Ancient Diocese of Bergen

The Catholic Diocese of Bergen or Diocese of Bjørgvin in Norway existed from the eleventh century to the Protestant Reformation (1537),[1][2] and included the (modern) counties of Hordaland and Sogn og Fjordane (with exception of the parishes Eidfjord and Røldal).

Originally (from 1068) the diocese served all the area of Gulating: the modern counties of Hordaland, Sogn og Fjordane, Rogaland, Vest-Agder and Aust-Agder - and the regions of Sunnmøre, Valdres and Hallingdal.

When the Diocese of Stavanger was established, around 1125, the counties of Rogaland, Aust-Agder and Vest-Agder were transferred to the new diocese - together with the regions of Valdres and Hallingdal (and the parishes of Eidfjord and Røldal from Hordaland).

The region Sunnmøre was transferred to the Archdiocese of Nidaros some time after 1152 - to secure more income for the Archdiocese.

History edit

The discovery at Selja in 996 of the supposed remains of St. Sunniva and her companions led King Olaf Trygveson to build a church there. It was not, however, till 1068 that a bishopric and a monastery were founded at Selje by King Olaf Kyrre. Bernard the Saxon was the first bishop, but he later removed to the newly founded city of Bergen, where he died as its first bishop about 1090.

The diocese was originally a suffragan of the archdiocese of Hamburg-Bremen, from 1104 on of that of Lund. In 1152 Bergen became a suffragan of the new metropolitan See of Trondhjem, and a cathedral chapter was set up there. Bishop Paul (1156 – 1194) saw the completion of the Cathedral of Christ Church in time for the holding of a provincial council there and for the coronation of King Magnus Erlingsön, the first coronation of a Norwegian king, in 1164. In 1170 the relics of St. Sunniva were translated to the cathedral. During the episcopate of Bishop Arne (1226 – 1256), on 29 July 1247, Cardinal Wilhelm of Sabina crowned King Haakon Haakonssön. In 1271 the Royal Chapel of the Holy Apostles at Bergen was made collegiate.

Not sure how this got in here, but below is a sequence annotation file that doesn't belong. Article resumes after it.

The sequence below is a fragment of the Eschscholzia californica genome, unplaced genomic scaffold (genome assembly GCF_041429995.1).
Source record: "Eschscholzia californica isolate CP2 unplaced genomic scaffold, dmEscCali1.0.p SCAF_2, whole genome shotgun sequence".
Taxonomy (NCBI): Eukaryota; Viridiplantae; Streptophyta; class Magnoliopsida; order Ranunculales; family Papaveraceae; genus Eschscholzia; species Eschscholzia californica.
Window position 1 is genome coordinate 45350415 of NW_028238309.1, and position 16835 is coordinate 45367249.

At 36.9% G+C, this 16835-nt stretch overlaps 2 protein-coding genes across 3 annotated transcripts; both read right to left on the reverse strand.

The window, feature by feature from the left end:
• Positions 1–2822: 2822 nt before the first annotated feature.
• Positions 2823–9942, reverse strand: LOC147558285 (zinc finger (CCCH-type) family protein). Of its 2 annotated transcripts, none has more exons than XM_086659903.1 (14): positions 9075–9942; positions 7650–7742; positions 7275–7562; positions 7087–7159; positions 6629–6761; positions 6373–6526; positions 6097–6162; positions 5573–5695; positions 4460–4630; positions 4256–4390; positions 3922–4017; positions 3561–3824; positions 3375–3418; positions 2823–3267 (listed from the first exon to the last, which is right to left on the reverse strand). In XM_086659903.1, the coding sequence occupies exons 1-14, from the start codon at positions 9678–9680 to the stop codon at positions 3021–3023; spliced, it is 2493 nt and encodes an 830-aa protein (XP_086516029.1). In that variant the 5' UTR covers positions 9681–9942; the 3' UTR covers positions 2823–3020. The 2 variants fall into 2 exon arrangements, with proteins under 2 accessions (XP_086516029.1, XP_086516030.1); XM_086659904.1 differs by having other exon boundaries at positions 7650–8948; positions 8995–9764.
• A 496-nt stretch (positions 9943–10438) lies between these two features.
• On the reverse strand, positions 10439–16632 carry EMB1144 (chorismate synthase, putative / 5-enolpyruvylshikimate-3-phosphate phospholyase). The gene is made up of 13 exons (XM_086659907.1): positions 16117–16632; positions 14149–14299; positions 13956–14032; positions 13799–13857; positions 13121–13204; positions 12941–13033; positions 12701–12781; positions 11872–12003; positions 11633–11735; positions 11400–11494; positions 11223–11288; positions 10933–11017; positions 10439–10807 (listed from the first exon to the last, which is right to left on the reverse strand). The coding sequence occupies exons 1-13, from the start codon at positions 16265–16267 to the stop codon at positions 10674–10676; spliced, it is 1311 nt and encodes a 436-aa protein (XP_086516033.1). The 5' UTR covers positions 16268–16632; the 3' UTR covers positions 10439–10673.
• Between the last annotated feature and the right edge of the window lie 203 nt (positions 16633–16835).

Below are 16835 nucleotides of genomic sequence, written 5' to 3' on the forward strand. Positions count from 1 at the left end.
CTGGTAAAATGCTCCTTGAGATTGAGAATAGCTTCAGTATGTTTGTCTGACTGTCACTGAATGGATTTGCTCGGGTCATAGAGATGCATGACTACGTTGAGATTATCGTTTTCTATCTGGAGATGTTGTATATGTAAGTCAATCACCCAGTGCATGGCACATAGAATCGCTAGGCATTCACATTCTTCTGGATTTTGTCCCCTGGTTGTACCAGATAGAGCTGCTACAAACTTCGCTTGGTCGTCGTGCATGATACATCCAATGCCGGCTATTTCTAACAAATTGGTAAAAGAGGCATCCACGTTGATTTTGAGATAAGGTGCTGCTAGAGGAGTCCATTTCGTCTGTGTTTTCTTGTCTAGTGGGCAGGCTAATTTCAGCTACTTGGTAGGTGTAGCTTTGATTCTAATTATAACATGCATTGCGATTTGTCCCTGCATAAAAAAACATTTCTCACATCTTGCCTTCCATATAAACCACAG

In 1275 Magnus VI of Norway founded a great church, as his new royal chapel at Bergen, to receive a relic of the Crown of Thorns. The dean took the title of Master of the (fourteen) Royal Chapels and was granted the right to use the episcopal ornaments. Bishop Arne Sigurdssön (1305 – 1314) regarded the privileges of the Chapel Royal at Bergen as an encroachment upon the rights of his see. He could not, however, deprive the dean, Finn Haldorssön, of his semi-independent position, as the latter had the support of the Holy See. Arne also asserted in vain his claim that the bishop of the Færöe Islands should be chosen amongst the clergy of the Diocese of Bergen. He was, however, successful in compelling the German merchants at Bergen to pay tithe.

Bishop Thorstein (1342 – 1349) died of the Black Death, as did nearly all the Norwegian bishops. His successor, the Englishman Gisbrith (1349 – 1369), wrote the Bergen Manuscript (Björgynjar kálfskinn). Aslak Bolt, Bishop of Bergen from 1408, was translated to the See of Trondhjem in 1430. Bishop Thorleif Olafssön (1430 – 1450), having joined Olaf Nilssön at the Brigittine Convent of Munkalif, was killed there by the Germans of the Hansa on 1 September 1455. The last Catholic bishop, Olav Torkelsson (1523 – 1535) allowed the Cathedral of Christ Church, the Royal Chapel of the Apostles, the Dominican convent, and other ecclesiastical buildings in Bergen to be destroyed, when the fortress of the Bergenhus was enlarged. His successor, Geble Pederssön, became a Lutheran.

The Abbey of St. Michael's, Munkalif (Benedictine monks, 1108 – 1426; Brigittines, 1426 – 1470 and 1479 – 1531; Cistercian nuns, 1470 – 1479), lay close to Bergen. The city and its suburbs contained in all 26 churches. Elsewhere there were the Cistercian Abbey of Lyse, colonized from Fountains Abbey, Yorkshire, in 1146, and the Hospital of the Holy Spirit at Halsnøy Abbey (about 1200 – 1539).

In 1537 the new Lutheran Diocese of Bjørgvin was founded as legal heir of the ancient Diocese.

Councils at Bergen edit

Eighteen provincial councils were held at Bergen. The most important were the following: